How to Get Younger Citizens Engaged in Your Meetings

Lena Eisenstein
6 min read

Scott Resnick of Madison, Wisconsin, was elected as an alderperson at the age of 24, making him the youngest alderperson in the country. Resnick attributes his enthusiasm for service in local government to becoming involved in city councils throughout his high school and college years. He states that the voice of younger citizens '...adds value to the design of local policies, practices, and public spaces.'

Our iCompass survey of government workers shows that local governments are very interested in engaging younger citizens in community work. Local governments need the technological skills with which the millennial generation has grown up. The current shortage of information technology (IT) talent is creating a viable career path and unlimited job opportunities for millennials interested in IT and cybersecurity.

This is the prime time for local governments to interest younger citizens in issues of local government where government workers and younger citizens can develop mutually beneficial relationships.

Local Governments Value the Engagement of Younger Citizens

Results from the iCompass survey of local government workers support Resnick's philosophy about the value of engaging younger citizens in local government. On a scale of 1 to 10, with '10' being most important, almost 73% of government workers responded with a score of '7' or higher that they felt it was important to engage younger citizens in their communities. Of the elected officials, about 40% stated that they were concerned about increasing the engagement of the younger population.

Technology Bridges the Gap Between Municipalities and Millennials

You merely have to look around any public space to learn how to engage younger citizens. It's rare to see young people in any setting who don't have their heads buried in a smartphone or an electronic tablet. Younger citizens spend much of their time on social media apps. A study by The Manifest of 511 smartphone users showed that 21% of millennials opened electronic apps more than 50 times a day, compared with only 2% of baby boomers. At least 25% of the respondents said that they had deleted an app because their phone's storage space was full.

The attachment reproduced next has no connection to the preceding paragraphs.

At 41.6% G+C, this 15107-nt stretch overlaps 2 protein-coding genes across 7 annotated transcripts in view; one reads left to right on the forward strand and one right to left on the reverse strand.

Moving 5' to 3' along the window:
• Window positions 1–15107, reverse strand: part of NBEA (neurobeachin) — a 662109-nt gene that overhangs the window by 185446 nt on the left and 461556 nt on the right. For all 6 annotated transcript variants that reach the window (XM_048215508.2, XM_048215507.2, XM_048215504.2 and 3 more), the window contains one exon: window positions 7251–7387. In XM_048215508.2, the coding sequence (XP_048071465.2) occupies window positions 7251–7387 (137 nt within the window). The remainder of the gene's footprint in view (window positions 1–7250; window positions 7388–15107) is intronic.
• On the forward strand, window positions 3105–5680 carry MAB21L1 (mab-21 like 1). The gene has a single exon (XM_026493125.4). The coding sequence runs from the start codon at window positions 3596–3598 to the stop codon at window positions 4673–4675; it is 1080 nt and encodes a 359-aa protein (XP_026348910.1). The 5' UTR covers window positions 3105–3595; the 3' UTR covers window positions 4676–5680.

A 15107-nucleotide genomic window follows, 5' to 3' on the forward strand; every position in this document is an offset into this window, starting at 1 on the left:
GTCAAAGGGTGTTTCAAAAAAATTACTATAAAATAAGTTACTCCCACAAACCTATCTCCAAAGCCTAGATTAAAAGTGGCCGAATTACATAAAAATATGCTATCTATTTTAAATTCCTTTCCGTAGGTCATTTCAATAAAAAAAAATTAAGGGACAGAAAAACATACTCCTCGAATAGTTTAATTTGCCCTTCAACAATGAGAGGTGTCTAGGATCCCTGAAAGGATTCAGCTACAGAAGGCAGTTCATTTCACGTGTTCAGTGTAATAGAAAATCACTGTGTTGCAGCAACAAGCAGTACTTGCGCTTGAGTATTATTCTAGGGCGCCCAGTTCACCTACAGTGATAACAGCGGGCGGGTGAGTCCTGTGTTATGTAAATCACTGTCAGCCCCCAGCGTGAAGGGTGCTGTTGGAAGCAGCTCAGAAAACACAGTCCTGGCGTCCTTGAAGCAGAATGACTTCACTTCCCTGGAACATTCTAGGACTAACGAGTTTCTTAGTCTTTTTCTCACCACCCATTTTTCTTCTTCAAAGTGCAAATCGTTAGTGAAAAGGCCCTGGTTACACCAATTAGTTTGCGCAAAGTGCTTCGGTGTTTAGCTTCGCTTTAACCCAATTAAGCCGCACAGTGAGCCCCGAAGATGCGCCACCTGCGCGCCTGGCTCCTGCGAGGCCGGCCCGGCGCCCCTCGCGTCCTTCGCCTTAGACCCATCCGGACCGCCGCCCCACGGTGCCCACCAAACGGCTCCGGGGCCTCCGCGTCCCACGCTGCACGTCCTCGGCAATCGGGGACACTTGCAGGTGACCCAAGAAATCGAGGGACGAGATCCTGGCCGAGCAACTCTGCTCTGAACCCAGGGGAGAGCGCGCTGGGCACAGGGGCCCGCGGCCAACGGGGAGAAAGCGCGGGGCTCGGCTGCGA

While younger citizens are spending many hours on social media apps, local governments are just beginning to learn how to use them to engage with their communities. According to our survey, local governments used Facebook Live most often, with 42% of respondents acknowledging using the app. About 23% of local governments are using Twitter Live. About 11% of the respondents said that they use the Nextdoor and YouTube apps. Not quite 8% of those who responded said that they used Instagram Live for engaging with their communities.

Millennials are already ahead of the game in their technological knowledge, and that is likely to increase as IT and cybersecurity are rapidly growing career fields. ISC2, a cybersecurity and IT professional organization, predicts that there will be 1.8 million cybersecurity jobs by 2022.

Our iCompass survey showed that almost 46% of local government workers said that implementing new technology was high on their list of priorities for the next 12 to 18 months. Our survey also indicated that local governments are committed to investing more of their budgets in technology. About 44% of the respondents said that they would be increasing their budgets for implementing technology over the last fiscal year.

Using Technology as a Gateway to Engage Younger Citizens

Video streaming of council meetings is a useful and emerging technology within local governments that enables citizens to view council meetings live online while they are in session. About 26% of those who responded to our survey indicated that they currently use some form of video streaming and another 35% of municipal clerks said that they had budgeted or planned for adding video streaming.